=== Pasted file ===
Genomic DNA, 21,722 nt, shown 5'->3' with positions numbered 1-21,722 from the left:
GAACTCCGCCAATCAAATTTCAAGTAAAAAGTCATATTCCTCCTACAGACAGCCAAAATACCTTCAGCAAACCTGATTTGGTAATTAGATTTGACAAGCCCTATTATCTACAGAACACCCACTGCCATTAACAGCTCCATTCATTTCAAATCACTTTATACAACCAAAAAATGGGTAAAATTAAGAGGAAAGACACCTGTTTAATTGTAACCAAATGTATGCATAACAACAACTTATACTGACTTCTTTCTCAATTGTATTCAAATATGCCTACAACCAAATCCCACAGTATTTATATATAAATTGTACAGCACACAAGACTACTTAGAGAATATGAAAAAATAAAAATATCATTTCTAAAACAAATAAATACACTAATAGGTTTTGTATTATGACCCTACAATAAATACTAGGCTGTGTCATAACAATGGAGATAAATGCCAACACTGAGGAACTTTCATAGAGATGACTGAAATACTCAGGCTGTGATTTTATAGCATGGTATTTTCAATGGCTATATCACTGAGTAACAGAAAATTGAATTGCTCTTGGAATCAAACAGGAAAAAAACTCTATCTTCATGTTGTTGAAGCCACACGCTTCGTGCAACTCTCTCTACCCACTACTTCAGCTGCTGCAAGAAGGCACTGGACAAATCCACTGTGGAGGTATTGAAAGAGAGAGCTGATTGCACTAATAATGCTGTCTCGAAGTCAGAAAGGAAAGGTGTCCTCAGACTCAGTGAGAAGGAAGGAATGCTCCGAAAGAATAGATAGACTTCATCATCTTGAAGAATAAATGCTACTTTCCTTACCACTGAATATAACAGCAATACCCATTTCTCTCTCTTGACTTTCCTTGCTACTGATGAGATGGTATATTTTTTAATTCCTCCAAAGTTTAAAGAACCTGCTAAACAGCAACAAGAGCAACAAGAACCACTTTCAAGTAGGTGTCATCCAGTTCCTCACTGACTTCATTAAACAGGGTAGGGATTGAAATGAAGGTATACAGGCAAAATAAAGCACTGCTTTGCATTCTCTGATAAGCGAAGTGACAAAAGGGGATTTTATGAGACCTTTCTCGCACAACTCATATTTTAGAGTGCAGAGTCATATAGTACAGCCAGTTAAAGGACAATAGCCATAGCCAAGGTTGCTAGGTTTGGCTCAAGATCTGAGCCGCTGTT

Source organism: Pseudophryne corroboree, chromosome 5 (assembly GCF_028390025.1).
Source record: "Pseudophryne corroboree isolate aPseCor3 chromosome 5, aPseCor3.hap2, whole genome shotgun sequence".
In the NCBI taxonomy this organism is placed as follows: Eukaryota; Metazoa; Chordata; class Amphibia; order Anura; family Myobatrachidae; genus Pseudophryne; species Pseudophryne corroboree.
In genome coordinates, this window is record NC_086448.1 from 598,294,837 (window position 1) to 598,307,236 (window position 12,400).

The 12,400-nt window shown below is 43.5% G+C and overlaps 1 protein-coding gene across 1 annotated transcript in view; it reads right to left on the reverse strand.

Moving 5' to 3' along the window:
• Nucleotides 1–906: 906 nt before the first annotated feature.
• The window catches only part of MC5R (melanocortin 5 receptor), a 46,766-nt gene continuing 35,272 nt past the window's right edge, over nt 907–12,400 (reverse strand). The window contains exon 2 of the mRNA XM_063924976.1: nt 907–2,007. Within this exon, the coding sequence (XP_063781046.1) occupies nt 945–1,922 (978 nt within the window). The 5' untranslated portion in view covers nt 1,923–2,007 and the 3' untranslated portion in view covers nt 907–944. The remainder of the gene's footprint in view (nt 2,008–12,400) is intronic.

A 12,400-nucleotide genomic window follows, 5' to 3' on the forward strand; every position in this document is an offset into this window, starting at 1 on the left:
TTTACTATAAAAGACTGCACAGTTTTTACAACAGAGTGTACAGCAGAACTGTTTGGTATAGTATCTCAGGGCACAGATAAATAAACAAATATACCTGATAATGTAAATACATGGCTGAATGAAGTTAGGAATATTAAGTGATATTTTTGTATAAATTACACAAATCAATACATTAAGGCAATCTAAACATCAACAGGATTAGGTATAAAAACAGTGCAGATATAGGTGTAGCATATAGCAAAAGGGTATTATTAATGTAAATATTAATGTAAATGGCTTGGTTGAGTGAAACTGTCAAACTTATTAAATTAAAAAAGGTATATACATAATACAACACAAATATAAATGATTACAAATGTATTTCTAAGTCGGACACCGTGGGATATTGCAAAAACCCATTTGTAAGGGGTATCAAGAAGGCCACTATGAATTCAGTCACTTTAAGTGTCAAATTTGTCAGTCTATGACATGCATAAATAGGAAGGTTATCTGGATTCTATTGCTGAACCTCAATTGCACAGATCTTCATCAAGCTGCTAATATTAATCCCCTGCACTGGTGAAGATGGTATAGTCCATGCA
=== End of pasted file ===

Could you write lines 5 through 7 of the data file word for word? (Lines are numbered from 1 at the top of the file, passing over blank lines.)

In the NCBI taxonomy this organism is placed as follows: Eukaryota; Metazoa; Chordata; class Amphibia; order Anura; family Myobatrachidae; genus Pseudophryne; species Pseudophryne corroboree.
In genome coordinates, this window is record NC_086448.1 from 598,294,837 (window position 1) to 598,307,236 (window position 12,400).

The 12,400-nt window shown below is 43.5% G+C and overlaps 1 protein-coding gene across 1 annotated transcript in view; it reads right to left on the reverse strand.